Gamestyle Archive intro: It is clear from this preview of Capcom’s forthcoming franchise, we didn’t know what to expect from Devil May Cry. Of course nowadays such surprises are few and far between – you feel like you’ve already experienced the title before making the purchase. Writer JJ, published July 2001.
Devil May Cry
Version: PAL PS2
Accessories: Memory Card
Release: Winter 2001
Although it could be considered a meatloaf song title – certainly the way the main character dresses – Devil May Cry is the first true PS2 title from survival horror masters Capcom. What about Onimusha I hear you cry? Well its Psone roots were painfully obvious to us and everyone else we hope. A nice bit of FMV doesn’t make a true next generation title no matter what they say. Devil May Cry promises to be the real deal and Capcom hope is a much-needed breath of fresh air in a going exceptionally stale genre. In fact the Japanese giant have claimed this game is the first in a new genre, to be known as “stylish hard action” so are we talking Hard Boiled with or Exit Wounds? Then again reading press releases its also tagged “gothic horror” so, which one is it?
The plot and outlining scenario are familiar to most that have played this type of game before. Devil May Cry is a game from Shinji Mikami who created the long-winded Resident Evil series and Dino Crisis. The story begins two millenniums ago where a legendary swordsman called Sparda defended the human race against the Dark Raid lead by Mundus. Yet Sparda was himself a demon but he defeated the demon army and imprisoned its leader. The time has come for the Dark Raid lead by the evil Mundus to rise once again and seize control but the son of Sparda (Dante) is waiting for the demons with his father’s sword. This cool, dashing hero likes nothing better than creating carnage and demon slaying. As a day job he is a supernatural private investigator and seeks revenge for the death of his mother and brother. Due to the DNA of his father, Dante is part demon and has special abilities, which become activated when his health bar is full. Dante’s attacks become even more devastating and increase in range when in this state. This man may have no dress sense but with his pistols he can pack a punch. For all their success, control of the characters in Resident Evil was fairly limited. In Devil May Cry again you are offered a barrack full of weaponry but you also have the ability to learn new moves and attacks.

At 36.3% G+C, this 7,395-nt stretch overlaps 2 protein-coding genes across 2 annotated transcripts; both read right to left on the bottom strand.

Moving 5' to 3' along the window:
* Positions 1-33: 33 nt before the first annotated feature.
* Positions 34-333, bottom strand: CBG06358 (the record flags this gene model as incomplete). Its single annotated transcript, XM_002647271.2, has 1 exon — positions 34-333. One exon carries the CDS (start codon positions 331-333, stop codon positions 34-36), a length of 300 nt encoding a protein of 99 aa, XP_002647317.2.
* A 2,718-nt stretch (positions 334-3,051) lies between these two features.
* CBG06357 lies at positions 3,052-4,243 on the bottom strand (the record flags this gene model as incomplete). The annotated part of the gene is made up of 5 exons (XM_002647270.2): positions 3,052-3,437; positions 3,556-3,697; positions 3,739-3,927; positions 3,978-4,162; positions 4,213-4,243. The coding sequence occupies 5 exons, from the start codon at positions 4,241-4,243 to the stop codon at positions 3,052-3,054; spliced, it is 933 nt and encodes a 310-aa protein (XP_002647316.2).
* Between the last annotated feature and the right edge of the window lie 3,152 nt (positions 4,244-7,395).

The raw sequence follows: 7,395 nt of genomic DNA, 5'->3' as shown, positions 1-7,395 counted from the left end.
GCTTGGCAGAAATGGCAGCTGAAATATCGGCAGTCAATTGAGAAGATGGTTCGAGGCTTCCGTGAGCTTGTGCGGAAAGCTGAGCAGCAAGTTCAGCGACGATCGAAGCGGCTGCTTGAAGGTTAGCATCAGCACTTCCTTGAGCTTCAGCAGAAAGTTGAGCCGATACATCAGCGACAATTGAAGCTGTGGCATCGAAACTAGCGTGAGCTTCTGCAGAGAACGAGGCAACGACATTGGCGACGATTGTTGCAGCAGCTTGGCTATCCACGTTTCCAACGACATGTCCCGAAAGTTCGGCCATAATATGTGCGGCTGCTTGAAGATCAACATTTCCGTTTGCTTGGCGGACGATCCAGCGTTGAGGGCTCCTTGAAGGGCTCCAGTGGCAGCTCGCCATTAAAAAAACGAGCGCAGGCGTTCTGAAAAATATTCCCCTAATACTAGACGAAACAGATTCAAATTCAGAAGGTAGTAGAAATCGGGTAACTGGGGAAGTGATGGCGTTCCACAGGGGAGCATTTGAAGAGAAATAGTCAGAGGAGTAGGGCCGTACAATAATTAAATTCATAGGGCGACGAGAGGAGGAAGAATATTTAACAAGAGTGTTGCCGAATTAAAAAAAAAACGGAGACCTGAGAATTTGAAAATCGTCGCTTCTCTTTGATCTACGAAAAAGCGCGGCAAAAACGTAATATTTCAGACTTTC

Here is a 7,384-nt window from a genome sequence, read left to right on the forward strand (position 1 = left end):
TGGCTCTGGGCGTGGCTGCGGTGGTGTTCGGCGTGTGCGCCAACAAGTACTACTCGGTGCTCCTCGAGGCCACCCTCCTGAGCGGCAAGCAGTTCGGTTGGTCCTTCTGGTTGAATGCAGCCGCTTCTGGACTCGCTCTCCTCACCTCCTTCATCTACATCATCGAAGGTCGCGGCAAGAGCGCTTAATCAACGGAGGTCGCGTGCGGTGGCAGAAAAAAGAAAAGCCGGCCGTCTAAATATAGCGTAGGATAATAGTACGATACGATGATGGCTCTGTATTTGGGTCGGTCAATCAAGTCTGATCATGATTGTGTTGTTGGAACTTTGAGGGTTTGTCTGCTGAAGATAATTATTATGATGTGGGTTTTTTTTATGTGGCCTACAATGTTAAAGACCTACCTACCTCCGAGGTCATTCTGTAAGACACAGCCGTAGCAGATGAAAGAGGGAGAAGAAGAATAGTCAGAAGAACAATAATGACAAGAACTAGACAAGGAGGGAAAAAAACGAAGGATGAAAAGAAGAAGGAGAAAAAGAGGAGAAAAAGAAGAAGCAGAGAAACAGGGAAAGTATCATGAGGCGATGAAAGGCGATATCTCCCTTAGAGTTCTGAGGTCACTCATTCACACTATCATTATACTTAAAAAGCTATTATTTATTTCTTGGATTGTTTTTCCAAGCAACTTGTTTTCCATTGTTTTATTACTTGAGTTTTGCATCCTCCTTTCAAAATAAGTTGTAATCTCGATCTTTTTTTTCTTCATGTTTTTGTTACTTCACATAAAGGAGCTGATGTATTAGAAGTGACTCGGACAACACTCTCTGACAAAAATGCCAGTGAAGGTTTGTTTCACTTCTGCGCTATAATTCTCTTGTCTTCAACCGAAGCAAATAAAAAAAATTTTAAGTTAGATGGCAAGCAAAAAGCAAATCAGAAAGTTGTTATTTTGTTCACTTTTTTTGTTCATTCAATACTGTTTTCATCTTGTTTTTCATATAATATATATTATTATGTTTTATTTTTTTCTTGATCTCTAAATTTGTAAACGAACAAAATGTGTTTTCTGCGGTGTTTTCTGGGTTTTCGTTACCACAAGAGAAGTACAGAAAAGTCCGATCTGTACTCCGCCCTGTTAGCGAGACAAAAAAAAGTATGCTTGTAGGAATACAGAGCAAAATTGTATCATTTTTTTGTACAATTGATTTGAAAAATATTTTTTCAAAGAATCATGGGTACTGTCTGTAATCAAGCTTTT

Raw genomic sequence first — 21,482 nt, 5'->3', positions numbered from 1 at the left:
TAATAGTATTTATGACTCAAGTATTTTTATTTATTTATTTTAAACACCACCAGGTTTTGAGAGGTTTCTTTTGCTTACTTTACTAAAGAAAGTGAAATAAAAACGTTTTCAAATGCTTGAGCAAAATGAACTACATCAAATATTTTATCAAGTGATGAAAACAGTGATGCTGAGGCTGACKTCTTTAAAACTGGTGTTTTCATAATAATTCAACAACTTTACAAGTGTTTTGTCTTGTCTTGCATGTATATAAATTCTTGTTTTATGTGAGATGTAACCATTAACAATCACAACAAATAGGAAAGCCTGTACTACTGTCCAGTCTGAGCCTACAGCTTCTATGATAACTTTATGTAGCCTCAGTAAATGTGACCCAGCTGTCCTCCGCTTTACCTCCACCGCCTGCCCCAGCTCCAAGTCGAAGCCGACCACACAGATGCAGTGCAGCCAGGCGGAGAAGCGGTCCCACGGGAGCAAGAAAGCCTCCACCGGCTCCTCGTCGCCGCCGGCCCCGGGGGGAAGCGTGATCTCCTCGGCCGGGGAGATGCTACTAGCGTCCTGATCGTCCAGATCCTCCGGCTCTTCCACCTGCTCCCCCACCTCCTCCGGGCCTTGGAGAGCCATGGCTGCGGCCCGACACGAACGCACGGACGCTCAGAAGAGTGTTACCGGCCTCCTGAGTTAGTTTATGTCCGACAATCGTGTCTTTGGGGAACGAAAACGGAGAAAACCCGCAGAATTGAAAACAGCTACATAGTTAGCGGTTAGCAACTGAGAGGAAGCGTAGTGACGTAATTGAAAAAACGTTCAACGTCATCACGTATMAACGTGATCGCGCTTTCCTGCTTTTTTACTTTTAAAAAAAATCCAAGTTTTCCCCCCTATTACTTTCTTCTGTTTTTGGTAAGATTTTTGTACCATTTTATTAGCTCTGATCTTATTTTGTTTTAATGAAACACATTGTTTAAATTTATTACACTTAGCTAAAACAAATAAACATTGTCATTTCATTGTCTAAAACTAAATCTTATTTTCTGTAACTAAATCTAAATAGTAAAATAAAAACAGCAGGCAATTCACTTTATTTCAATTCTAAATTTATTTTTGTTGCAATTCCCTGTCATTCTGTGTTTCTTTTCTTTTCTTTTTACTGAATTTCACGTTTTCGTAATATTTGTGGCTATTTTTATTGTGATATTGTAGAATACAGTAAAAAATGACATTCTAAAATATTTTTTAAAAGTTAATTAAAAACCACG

The emphasis is very much on gun toting action this time around and certainly has an arcade feel about it. This is very much a full on blast fest from start to finish with puzzles remaining in the background. In this game you do not need to rely on ammo conservation as it is unlimited making it a tad easy and dare we say straightforward? Press R1 to lock on the nearest enemy and fire away. Even with the increased reliance on action, Devil May Cry does not (so far) really bring anything new to the 128bit format. The gameplay is firmly entrenched in what has gone before, perhaps even more shallow, as after a few hours of blasting you soon become bored.
Puzzles are involved but items that you do need to collect still glow brightly on the pre-rendered backdrop thereby diminishing any adventure element. Yet again we have puzzles which involve statues and jewels, not very original is it? The increased power of the PS2 has allowed Capcom to put more enemies on screen and increase the frame rate. It has allowed Capcom to incorporate a jump feature into the game thereby providing you with the opportunity to jump several feet. It does not end there however, when Dante is in his demon state, wings will allow you to climb to even greater heights.
The most disappointing element of Devil May Cry is that once again it features static, featureless backgrounds but in real time. The backdrops are stunning, from everything we’ve seen but they’re just that, backdrops. Gamestyle begin to wonder if this is a ploy from Capcom to speed up production time and thereby entice the public enough to follow with a sequel 6-12 months later i.e. Onimusha. Capcom are fast becoming the Stock, Aitken and Waterman of the gaming world. The backdrops in places are fantastic and ooze gothic and nightmare qualities but using this method brings once again the same familiar problems. After the success of Resident Evil Code Veronica, why did they not stick with this feature? The ability to jump and fly often places a strain on the camera and those problems are still there!
As we’d expect the presentation is flawless but will there be enough underneath to justify shelling out for another game in Resident Evil clothing? We’ll have to wait till the end of the year to find out but we do hope that Capcom can include some original features and add to what little depth currently exists.